It’s probably safe to say that if you are able to work remotely right now, you are doing just that. Aside from concerns like uncomfortable chairs, not enough monitors, and desks that seem to be at the wrong height no matter what you do, it’s likely that your home network wasn’t set up for long-term remote work in mind. Home networks don’t have the same security controls that most corporate networks have, but there are still things you can do in order to make your remote work environment as secure as possible.
Change Default Passwords
Many attacks against home networking devices or Internet-of-Things (IoT) devices rely on the fact that many people don’t change default passwords. Changing all device passwords after setup to a complex, unshared password is the first step in protecting your network from attacks. Since most of these passwords only need to be used occasionally, this is a great use case for a password manager that generates long passphrases that are almost impossible to guess.
Check your router configuration
By default, most home routers are configured to only let traffic out to the broader internet, not allow traffic into your home network from the outside. That default configuration is best from a security standpoint, but some services may need to be able to reach into your network. This is commonly achieved by enabling port forwarding, and although it’s not inherently insecure, misconfigurations can introduce security gaps. It’s a good idea to check your router configuration and remove any unnecessary configuration options like unused port forwards, remote administration, and Universal Plug and Play (UPnP).
A useful tool for checking whether your router is accessible to the internet is to use a scanning tool like Shields Up! (https://www.grc.com/x/ne.dll?bh0bkyd2) which scans your router for open ports that could represent a security risk.
Patch all devices
While it is pretty easy to keep on top of installing OS updates on your endpoint because most systems automatically apply patches these days, the same is not true for network devices like routers, access points, and so on. It’s even less true for many IoT devices, since those devices can be incredibly hard to update even if updates are available. It’s still important to try and keep all your devices that reside on your network as up to date as possible, to prevent exploitation of known security vulnerabilities.
Create a separate network for IoT devices
IoT devices are a prime target for hackers because they are so hard to patch and many people don’t even consider that they can represent a security risk. Because they are such a big target, consider creating a separate network entirely for these kinds of devices to minimize the damage that could be done if they do get compromised. Some home routers allow you to easily configure multiple networks so you can keep trusted and untrusted devices separate, but in many cases in order to completely segregate networks it requires purchasing multiple wireless access points or more expensive routers. Nevertheless, if you have the interest and technical skills to do this, it can be an effective countermeasure.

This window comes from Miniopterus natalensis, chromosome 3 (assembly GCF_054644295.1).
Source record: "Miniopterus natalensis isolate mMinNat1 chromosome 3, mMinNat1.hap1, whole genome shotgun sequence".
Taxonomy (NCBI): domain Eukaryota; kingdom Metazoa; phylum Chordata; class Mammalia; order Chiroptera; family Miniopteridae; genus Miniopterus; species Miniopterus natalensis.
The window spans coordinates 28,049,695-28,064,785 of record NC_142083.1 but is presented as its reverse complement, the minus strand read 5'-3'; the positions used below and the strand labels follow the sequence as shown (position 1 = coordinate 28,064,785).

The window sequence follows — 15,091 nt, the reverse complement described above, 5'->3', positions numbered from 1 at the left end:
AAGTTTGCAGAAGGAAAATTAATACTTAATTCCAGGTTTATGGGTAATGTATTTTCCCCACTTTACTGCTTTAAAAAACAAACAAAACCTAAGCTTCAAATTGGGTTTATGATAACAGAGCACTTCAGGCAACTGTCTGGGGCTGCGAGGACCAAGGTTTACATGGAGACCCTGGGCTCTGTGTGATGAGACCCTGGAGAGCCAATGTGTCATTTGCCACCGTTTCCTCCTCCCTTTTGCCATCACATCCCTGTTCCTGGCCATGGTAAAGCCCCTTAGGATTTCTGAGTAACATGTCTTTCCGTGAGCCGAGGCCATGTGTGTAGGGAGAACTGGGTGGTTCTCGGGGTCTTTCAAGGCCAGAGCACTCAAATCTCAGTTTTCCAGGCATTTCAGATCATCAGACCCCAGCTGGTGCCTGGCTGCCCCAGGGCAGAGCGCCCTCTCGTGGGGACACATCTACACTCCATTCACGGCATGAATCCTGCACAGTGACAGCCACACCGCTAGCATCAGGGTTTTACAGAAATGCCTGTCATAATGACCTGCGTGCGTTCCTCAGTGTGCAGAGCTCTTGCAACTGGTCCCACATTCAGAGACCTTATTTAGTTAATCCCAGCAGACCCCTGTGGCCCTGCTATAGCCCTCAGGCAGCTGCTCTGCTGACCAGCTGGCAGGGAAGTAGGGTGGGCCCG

Treat your business devices appropriately
Just because you are on your work laptop at home doesn’t mean it has turned into your personal laptop! Always be mindful of what you are doing on your device, and don’t give in to the temptation to lower your guard because you are in a comfortable, less business-like setting. It’s even more important to not open suspicious emails or documents when working remotely because some of the security controls that may offer protection while on your corporate network aren’t at home. Also keep in mind that this applies to personal accounts you access on your corporate device. Better to be safe than sorry!
Use ethernet whenever possible
This is not so much of a security tip, as it is a performance tip, Today with so many of us (and our neighbors) working from home, the 2.4ghz and 5 ghz spectrum in which wifi operates is more congested than ever. Ethernet doesn’t have this problem so for the most reliable, and secure network performance use wired ethernet.
Disable insecure wifi modes
The problem with wireless is that your wireless network and the band that it’s on is its own collision domain. Once someone gets on your network they can listen to all other devices sending traffic on your network. So in order to make that as difficult as possible disable network modes such as WPS and in general use the highest mode of encryption that your router supports such as WPAWPA2-PSK or WPA2-PSK (AES).
With these tips in mind, you can make sure that “working remotely” doesn’t turn into “exploited remotely”.